However, this time the G20 has to come up with real drastic measures, such as massive cuts in spending at the country levels, and other painful sacrifices, including the creation of new money (remember that I talked last month about getting the dust off the money printing presses?). Only then would non-EU countries, including Japan and China, be prepared to support any more rescue operations, as was so politely remarked by British finance minister George Osborne. I found it ironic that U.S. Treasury Secretary Timothy Geithner acknowledged that Europe had made significant progress in designing a ‘credible’ solution for the crisis. It made me think that we should not give the same meaning to the word ‘progress’ as we do to the word ‘prosperity’ and that we are likely to see progress of more of those ‘final solutions’ before we will see prosperity again…………..

This serious environment should give gold a solid opportunity to flourish and to continue its path to higher price levels. Whether we will see the earlier-mentioned $10,000 gold level remains to be see. But I don’t think that that is the real important question. The question is whether gold has the potential to go back down to for instance $1,200 or lower or are there more chances that it will go up considerable? Yes, there are enough people that are truly convinced that gold is not an investment vehicle. They include all those smart ones that defend their disbelief by pointing out that gold has only gone up because it was hyped up to the point that gold is now in a bubble. That is an easy one to attack. A bubble in gold is being created when a massive interest from investors is being converted in purchases of the metal. Let’s be realistic, who really owns gold, physical gold as an investment. Look in your family and circles of friends, can you name 10 of them of whom you know they own gold? Most likely not. Because, according to the current estimates, only around 2% of all assets are in physical gold and/or gold mining shares. Only if this percentage would increase tenfold in a relative short period of time, we could possibly speak of a bubble. A lot has to happen before we reach that stage.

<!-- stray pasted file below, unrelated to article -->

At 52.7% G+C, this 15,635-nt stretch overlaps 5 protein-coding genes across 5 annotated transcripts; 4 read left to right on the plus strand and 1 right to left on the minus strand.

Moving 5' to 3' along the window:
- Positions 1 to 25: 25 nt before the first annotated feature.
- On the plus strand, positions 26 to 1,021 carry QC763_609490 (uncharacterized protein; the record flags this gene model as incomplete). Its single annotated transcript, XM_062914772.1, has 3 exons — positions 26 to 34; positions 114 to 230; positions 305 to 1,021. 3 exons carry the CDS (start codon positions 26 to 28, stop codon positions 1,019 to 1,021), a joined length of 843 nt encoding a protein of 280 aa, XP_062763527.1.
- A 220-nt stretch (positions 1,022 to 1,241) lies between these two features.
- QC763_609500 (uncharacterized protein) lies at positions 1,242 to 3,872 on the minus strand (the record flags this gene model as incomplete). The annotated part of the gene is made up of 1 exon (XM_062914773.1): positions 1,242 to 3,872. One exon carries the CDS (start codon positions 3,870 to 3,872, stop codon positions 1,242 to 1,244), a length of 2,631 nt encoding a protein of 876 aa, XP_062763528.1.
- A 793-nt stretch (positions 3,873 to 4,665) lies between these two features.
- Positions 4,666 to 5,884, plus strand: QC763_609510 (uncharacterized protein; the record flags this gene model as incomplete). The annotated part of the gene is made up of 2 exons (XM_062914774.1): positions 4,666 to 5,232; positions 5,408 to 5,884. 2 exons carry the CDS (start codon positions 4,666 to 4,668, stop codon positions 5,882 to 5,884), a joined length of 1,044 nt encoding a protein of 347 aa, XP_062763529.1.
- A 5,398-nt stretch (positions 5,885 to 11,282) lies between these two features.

Another argument against gold as an investment is that gold is not really the best store of value as it is so branded often. True, but only if you just look at some figures without putting them in their real perspective. The former nominal high of all times was $850 dating from January 1980 was first seen again 28 years later, to be precise in January 2008. The picture looks already much better if you consider that the $850 high was mainly reached in all of the two preceding weeks since it had started 1980 at $550. As nobody mentions that $550 anymore, let’s indeed take the $850 as the former historical milestone. Then we would contently analyze that gold has more than doubled since 1980. True again, but not really. What has really happened to gold if we take into consideration what the loss of buying power, or call it inflation, has done to our money. The interesting chart below shows us how the real value of gold has developed since the $850 of 1980. Quite a different picture. This picture clearly contradicts what so many people think and say, that gold is too expensive at current prices. As I have elaborated on this in earlier reports, gold is not high from an historical point of view.

Inflation adjusted gold price - Shadowstats model